The British government has "forfeited any mandate" to represent the interests of people in Northern Ireland after British voters opted to leave the European Union in a historic referendum, Irish nationalist party Sinn Fein said on Friday.
The referendum resulted in "English votes overturning the will of people here in the north of Ireland [where] republican and unionist, Catholic and Protestant people have voted in favour of Remain," Sinn Fein national chairman Declan Kearney said in a statement.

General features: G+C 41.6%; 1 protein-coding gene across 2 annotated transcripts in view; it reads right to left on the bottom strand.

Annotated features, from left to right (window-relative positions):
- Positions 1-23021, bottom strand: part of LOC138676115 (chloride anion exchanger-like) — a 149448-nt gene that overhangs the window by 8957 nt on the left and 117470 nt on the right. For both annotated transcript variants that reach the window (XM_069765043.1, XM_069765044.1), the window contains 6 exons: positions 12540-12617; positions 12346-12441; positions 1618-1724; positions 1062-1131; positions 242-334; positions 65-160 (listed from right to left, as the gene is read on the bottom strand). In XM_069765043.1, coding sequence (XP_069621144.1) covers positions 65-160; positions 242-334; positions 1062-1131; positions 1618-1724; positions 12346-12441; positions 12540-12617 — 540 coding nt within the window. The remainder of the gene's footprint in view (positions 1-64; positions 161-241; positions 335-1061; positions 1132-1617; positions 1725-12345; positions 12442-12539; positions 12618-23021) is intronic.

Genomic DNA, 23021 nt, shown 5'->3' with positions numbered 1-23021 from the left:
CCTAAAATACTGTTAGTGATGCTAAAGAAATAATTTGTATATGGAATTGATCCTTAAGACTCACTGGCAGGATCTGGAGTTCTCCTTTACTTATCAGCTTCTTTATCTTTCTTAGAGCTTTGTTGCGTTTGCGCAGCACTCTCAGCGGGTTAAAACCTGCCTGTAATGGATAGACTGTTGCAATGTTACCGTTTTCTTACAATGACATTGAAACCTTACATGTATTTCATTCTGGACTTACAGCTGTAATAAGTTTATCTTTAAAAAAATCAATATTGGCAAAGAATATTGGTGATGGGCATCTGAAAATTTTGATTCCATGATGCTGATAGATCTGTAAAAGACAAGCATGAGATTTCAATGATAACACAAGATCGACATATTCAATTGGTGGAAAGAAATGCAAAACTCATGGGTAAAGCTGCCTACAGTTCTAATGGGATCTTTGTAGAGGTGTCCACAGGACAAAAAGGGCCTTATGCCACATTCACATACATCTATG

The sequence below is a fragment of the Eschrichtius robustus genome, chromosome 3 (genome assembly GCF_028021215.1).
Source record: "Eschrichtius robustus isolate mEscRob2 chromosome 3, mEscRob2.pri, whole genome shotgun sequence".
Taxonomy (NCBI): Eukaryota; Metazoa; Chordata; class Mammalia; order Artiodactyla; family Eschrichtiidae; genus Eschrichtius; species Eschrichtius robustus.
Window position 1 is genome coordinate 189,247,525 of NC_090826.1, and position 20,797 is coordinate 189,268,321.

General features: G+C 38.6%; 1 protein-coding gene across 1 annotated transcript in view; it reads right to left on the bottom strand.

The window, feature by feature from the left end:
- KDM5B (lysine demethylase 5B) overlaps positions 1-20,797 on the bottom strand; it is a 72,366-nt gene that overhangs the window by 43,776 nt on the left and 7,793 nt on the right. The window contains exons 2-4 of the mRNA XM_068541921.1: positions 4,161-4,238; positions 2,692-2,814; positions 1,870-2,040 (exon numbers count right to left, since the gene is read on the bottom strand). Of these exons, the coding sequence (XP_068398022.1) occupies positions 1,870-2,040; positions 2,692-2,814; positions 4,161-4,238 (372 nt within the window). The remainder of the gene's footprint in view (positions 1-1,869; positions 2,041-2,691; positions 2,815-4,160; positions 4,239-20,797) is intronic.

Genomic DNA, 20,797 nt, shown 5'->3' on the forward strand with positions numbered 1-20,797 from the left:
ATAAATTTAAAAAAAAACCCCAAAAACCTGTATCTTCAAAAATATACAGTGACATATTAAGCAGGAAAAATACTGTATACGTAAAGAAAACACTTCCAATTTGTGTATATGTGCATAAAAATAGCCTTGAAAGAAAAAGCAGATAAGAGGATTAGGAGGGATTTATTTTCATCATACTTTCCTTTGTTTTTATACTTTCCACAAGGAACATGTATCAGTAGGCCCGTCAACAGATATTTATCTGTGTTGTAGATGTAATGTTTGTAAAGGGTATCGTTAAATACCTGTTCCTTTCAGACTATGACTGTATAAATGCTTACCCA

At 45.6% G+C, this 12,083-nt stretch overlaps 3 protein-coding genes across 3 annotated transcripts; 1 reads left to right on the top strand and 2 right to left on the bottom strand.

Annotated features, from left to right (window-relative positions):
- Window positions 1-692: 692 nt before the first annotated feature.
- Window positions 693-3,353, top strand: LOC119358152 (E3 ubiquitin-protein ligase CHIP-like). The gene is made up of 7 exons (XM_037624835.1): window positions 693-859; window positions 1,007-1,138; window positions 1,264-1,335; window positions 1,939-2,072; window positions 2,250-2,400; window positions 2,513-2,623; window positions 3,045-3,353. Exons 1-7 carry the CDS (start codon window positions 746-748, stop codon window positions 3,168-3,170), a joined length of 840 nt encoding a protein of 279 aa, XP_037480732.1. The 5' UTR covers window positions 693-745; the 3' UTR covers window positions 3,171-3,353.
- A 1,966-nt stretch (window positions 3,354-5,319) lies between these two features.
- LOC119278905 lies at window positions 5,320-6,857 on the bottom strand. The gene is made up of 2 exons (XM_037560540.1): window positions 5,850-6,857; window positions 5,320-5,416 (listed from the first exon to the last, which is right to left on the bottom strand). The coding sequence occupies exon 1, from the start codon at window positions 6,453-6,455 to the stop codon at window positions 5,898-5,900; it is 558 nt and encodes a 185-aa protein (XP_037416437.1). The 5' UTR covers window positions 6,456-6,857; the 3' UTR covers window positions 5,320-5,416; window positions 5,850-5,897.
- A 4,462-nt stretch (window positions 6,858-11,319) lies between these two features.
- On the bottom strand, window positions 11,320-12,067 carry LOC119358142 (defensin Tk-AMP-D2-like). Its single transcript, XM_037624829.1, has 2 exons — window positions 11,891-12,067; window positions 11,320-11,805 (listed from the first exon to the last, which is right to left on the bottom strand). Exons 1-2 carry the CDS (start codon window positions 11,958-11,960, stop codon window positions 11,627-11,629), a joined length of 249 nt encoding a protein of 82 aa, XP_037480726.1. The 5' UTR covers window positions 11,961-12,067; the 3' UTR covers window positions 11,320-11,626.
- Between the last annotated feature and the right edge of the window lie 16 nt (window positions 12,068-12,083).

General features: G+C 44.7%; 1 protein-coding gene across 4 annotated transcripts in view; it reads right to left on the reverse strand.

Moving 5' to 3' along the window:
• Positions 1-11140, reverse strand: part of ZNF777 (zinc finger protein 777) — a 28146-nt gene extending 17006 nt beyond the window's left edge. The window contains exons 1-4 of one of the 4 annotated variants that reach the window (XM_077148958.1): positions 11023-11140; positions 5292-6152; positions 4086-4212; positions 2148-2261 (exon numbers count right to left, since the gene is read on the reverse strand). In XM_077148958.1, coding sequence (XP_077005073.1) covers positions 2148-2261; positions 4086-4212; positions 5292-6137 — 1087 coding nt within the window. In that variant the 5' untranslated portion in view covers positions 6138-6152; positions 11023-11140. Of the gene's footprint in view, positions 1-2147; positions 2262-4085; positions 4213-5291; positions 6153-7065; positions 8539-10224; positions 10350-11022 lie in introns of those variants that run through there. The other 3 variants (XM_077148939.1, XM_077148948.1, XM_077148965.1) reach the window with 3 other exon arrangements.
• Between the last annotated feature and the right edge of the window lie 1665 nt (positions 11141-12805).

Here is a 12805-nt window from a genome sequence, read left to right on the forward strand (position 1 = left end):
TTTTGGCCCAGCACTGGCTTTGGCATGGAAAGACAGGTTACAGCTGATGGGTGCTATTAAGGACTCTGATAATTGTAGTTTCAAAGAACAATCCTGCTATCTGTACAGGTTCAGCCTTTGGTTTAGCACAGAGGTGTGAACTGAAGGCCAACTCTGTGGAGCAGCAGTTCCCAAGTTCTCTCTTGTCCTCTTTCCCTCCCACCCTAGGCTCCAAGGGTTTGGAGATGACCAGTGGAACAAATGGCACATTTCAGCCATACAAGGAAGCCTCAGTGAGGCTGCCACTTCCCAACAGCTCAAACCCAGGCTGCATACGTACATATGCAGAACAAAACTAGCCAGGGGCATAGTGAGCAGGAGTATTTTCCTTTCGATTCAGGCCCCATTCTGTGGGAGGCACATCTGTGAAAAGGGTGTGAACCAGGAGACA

Kearney said the result "dramatically changes the political landscape here in the north of Ireland and we will be intensifying our case for the calling of a border poll under the provisions of the Good Friday Agreement."
He was referring to a cross-border vote on a united Ireland. The 1998 Good Friday Agreement formally ended decades of sectarian conflict in Northern Ireland.
Voters in Northern Ireland chose Remain by a majority of 56 per cent in Thursday's referendum.